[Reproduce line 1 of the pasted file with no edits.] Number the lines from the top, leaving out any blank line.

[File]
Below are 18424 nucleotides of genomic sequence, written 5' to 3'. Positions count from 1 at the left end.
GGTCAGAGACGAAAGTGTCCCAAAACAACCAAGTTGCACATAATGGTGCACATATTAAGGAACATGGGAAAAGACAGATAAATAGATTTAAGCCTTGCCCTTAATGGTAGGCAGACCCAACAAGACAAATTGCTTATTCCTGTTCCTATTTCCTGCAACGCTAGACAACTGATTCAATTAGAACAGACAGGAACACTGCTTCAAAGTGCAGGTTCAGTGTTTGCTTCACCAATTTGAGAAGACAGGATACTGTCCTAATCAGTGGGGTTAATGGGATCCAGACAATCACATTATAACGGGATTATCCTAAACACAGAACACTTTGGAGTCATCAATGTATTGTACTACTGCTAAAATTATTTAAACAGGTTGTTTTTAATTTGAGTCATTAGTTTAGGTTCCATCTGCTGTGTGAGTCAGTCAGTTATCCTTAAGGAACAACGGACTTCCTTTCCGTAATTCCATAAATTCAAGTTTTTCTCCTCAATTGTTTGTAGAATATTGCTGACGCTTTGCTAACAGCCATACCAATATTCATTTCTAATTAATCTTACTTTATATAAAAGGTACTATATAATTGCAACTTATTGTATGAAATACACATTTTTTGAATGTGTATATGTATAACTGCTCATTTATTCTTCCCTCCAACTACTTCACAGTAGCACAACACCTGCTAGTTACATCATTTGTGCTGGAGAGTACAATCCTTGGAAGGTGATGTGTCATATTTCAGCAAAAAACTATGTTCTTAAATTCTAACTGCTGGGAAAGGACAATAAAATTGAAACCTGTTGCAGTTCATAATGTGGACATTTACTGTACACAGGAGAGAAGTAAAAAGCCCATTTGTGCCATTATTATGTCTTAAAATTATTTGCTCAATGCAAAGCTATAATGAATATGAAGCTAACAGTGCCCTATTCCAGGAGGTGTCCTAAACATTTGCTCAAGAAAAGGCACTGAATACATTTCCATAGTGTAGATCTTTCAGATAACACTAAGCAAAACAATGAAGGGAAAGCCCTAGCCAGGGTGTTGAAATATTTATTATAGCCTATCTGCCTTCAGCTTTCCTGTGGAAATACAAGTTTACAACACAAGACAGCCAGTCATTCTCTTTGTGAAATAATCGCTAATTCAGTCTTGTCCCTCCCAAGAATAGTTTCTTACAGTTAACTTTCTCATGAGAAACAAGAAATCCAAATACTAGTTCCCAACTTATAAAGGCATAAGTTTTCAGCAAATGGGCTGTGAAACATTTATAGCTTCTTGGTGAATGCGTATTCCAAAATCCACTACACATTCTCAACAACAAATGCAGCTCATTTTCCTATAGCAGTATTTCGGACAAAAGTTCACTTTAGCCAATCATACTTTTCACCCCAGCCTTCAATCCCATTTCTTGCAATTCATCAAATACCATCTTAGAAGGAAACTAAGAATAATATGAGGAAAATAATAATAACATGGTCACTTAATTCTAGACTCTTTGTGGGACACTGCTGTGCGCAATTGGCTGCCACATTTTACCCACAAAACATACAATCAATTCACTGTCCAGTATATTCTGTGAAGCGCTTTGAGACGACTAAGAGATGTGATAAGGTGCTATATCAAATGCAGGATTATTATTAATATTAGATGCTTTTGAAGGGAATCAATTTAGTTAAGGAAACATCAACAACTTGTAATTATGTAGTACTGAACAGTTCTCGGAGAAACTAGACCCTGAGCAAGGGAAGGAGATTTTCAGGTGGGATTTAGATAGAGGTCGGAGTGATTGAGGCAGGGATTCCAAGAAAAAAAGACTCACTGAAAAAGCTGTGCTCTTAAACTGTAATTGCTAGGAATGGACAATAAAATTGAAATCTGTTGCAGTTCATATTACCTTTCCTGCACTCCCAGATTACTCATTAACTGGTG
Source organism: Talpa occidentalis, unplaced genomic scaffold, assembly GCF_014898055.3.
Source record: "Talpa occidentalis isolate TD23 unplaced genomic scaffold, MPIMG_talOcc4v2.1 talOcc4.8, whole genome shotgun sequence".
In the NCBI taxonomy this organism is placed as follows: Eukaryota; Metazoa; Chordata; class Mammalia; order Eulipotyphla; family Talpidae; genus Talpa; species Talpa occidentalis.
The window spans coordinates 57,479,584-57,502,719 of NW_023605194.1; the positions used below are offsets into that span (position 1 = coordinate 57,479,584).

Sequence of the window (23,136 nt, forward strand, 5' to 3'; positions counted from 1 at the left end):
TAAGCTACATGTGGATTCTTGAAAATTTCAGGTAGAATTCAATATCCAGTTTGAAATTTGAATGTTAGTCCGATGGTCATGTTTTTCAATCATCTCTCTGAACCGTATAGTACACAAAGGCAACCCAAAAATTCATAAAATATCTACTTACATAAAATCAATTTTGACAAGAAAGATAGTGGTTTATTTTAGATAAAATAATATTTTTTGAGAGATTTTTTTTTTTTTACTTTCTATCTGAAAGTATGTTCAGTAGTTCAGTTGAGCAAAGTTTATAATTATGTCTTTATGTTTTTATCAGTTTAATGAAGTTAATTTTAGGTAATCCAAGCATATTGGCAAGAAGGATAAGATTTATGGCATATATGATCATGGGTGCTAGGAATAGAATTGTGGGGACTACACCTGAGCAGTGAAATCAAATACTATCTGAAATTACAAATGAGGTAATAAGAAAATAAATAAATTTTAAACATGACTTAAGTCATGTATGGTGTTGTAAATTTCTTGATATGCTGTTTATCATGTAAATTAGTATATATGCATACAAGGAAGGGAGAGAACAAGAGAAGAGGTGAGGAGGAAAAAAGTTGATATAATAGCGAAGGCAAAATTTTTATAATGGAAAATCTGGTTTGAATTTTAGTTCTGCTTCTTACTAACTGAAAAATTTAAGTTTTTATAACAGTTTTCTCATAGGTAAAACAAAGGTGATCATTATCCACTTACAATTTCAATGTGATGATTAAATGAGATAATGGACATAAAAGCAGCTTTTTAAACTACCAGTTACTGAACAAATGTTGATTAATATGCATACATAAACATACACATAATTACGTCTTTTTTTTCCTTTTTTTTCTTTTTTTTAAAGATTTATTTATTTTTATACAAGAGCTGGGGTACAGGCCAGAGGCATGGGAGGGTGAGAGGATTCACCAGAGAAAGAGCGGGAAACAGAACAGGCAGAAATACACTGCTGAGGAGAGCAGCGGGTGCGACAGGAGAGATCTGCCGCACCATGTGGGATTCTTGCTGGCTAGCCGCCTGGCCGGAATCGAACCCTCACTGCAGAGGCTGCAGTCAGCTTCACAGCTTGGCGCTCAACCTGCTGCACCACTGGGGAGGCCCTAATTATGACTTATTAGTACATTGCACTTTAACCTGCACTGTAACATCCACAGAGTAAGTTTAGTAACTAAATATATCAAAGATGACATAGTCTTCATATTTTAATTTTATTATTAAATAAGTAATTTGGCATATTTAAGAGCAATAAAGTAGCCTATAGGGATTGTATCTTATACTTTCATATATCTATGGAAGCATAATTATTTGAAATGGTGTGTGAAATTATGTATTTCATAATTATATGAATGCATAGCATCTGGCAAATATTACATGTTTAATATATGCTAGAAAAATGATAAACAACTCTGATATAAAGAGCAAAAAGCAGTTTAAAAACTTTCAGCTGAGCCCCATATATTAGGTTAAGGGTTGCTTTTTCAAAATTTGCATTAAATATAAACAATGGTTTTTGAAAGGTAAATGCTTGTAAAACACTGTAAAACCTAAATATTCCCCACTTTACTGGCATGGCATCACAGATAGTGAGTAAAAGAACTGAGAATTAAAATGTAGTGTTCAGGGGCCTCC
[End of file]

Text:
Below are 18424 nucleotides of genomic sequence, written 5' to 3'. Positions count from 1 at the left end.